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Getting Published in Comics: A special guest addition by Molly Durst, online comic writer/artist/publisher (note: mature subject matter!)
Reviewed and approved by Tamora Pierce, October, 2006 - links updated by Cara Coville April, 2009
How do I get published in comics?
Let me start by saying that these two websites I'm about to list are the best resources for girls who are interested in comics:
These websites are for The Friends of Lulu and Sequential Tart magazine. They are both organizations which promote female readership and authorship in comic books. These two sites have tons of information, including book reviews, ratings of published material and support for artists and writers.
My general advice for getting started in comic books is, Don’t worry about getting picked up by the big publishers. Most of the major companies are looking exclusively for established talent. They are not a good place for new creators to try to break in.
There are a lot of smaller press comic publishers which are female friendly. SLG, or Slave Labour Graphics, publishes a lot of female writers and artists.But there are others...the Artist's and Graphic Designer's Market, which is published annually just like the Writer's Market series, has many listings for comic book submissions.
Also, if you want to break into comic books, go to the conventions. There are listings of local comic book conventions all over the Internet. It's easy to find them everywhere in the U.S. (Your local comic book stores will also post information about nearby conventions.) Most conventions feature panels where writers and artists give lectures on how-to's and how-not-to's.
Most small publishers DO NOT want to see your *idea*. They do not want a script without art or art without a script.
Standalone art, even if it is good, doesn't tell the publisher that you can create art sequentially, which is what they need for a comic. Most small publishers want to see a finished product. It would cost a small publisher money to hire an artist or a writer to collaborate with you, and they have limited budgets.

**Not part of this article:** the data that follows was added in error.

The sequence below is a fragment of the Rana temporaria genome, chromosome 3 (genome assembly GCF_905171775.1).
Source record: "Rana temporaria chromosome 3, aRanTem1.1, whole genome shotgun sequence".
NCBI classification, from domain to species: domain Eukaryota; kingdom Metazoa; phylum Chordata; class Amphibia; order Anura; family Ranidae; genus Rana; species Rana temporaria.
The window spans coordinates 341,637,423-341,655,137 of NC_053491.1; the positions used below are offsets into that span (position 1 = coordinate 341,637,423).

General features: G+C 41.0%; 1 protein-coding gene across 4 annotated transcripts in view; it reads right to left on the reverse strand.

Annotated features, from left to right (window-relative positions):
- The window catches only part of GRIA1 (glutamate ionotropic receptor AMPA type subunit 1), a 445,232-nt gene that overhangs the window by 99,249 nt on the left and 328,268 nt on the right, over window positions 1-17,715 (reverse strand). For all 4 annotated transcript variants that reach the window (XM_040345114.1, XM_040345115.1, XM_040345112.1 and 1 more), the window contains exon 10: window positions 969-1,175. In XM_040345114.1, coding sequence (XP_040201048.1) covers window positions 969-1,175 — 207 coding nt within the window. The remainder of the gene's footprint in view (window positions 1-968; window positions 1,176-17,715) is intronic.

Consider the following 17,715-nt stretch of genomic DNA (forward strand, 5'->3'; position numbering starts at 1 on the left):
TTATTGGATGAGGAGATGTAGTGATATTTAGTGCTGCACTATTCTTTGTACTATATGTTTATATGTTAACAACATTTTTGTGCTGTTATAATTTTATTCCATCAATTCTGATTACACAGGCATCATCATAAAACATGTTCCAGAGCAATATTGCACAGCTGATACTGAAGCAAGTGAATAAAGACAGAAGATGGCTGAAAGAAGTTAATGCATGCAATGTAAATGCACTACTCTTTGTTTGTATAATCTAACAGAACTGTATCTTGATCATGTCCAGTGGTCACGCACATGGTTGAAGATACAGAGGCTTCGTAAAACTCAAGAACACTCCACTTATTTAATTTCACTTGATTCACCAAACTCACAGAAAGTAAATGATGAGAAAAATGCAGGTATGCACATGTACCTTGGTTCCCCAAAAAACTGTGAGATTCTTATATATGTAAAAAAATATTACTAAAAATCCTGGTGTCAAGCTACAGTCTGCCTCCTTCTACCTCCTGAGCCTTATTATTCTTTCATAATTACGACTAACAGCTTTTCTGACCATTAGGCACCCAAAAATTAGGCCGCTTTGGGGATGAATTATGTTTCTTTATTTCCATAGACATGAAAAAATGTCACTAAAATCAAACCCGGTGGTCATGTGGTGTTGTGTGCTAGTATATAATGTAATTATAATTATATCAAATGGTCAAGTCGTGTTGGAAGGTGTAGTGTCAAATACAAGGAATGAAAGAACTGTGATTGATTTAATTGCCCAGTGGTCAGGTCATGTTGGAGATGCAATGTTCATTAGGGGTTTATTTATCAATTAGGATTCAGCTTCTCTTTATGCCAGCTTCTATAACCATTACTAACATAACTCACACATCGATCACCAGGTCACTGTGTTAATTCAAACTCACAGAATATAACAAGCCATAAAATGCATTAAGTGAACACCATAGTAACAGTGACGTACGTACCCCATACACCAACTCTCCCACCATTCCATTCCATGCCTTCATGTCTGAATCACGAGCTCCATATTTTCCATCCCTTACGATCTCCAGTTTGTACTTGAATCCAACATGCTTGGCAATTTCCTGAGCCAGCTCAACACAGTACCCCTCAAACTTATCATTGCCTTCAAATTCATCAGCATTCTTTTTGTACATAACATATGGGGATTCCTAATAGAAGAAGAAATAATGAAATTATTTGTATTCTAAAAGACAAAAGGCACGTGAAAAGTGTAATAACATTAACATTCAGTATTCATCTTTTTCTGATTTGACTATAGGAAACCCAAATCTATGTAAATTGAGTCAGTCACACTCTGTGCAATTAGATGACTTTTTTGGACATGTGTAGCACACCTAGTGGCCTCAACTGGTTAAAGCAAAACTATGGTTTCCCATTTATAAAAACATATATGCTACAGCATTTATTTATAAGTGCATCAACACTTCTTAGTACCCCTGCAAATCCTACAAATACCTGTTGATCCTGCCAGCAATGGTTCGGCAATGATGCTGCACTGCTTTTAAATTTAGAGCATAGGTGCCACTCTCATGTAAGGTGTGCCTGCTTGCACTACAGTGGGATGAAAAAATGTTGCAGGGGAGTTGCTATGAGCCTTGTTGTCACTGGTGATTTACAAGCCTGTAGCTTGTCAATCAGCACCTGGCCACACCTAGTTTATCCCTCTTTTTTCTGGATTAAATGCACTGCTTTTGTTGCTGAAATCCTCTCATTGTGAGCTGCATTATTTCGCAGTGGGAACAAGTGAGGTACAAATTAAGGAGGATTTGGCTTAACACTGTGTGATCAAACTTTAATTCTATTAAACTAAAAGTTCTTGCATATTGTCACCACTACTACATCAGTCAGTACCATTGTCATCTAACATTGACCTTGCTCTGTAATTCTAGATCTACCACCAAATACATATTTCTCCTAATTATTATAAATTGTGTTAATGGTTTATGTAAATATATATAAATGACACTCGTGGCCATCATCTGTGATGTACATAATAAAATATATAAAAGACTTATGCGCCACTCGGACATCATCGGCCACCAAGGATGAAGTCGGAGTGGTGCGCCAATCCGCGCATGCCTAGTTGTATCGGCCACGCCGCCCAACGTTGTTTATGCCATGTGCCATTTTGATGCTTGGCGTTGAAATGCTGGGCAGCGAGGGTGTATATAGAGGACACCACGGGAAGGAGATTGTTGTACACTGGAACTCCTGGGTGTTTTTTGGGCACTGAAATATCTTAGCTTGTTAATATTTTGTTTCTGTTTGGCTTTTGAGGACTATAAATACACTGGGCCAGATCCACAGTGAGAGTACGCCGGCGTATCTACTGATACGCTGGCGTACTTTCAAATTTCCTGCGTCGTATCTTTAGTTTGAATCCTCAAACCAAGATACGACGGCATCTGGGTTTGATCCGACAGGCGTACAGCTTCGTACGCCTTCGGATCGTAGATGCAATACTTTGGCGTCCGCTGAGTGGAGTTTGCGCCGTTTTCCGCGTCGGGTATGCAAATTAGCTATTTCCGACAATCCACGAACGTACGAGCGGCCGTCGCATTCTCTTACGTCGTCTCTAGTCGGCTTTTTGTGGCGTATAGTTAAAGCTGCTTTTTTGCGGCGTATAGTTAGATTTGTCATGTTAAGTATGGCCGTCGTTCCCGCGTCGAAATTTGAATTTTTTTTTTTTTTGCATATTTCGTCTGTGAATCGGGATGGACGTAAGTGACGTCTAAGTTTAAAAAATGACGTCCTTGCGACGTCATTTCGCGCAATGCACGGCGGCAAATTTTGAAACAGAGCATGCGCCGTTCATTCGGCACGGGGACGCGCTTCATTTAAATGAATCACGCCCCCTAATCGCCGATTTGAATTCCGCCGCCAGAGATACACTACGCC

Every small press publisher with a web page will have submission guideline information on their websites that will tell you just what they are looking for.
So what do you do if you are a writer but not an artist, or an artist but not a writer?
You are going to need the other half. Meeting other people interested in creating comics will happen fairly organically if you visit con (convention) circuits enough, post an advertisement in your local comic book store for a collaborator, or join on-line news forums to meet people.
On working with a partner: If you’re working with someone else, remember this isn’t all your show. There’s a give and take. If you let your partner do some things her/his way, s/he should let you do some things your way if the partnership is going to work. Keep an open mind. Listen to what the other person is saying, and ask her/him to do the same for you. Remember that the final product will be different with every new partner. What usually happens is not that you get something that is half you and half the other person, but the creation of a third entirely new creator, when you work in partnership.
I prefer the one-woman-band method myself. Self publishing is MUCH MUCH more affordable then ever. If you have a decent home printer and desktop publishing setup, you can get cranking.
You can also publish very cheaply (or even for free) on the web. There is a fairly good listing of free hosting sites on this page: http://en.wikipedia.org/wiki/Webcomic
To sum up, my advice is...
1. Research - look around for female friendly publishers using resources like Sequential Tart and Friends of Lulu; talk to people; and visit conventions to learn everything you can.
2. Research some more - pay attention to those FAQs and submission guides when you send out your stuff to potential clients. They post them for a reason.
3. Create a complete work - find yourself a companion or do it all yourself.
4. Submit and/or self publish - well, that's self-explanatory, isn't it?
And good luck! Remember to keep trying – keep writing new material, keep practicing your art, keep trying new partners if one doesn’t work out. But just keep at it!
all site content copyright Tamora Pierce except where noted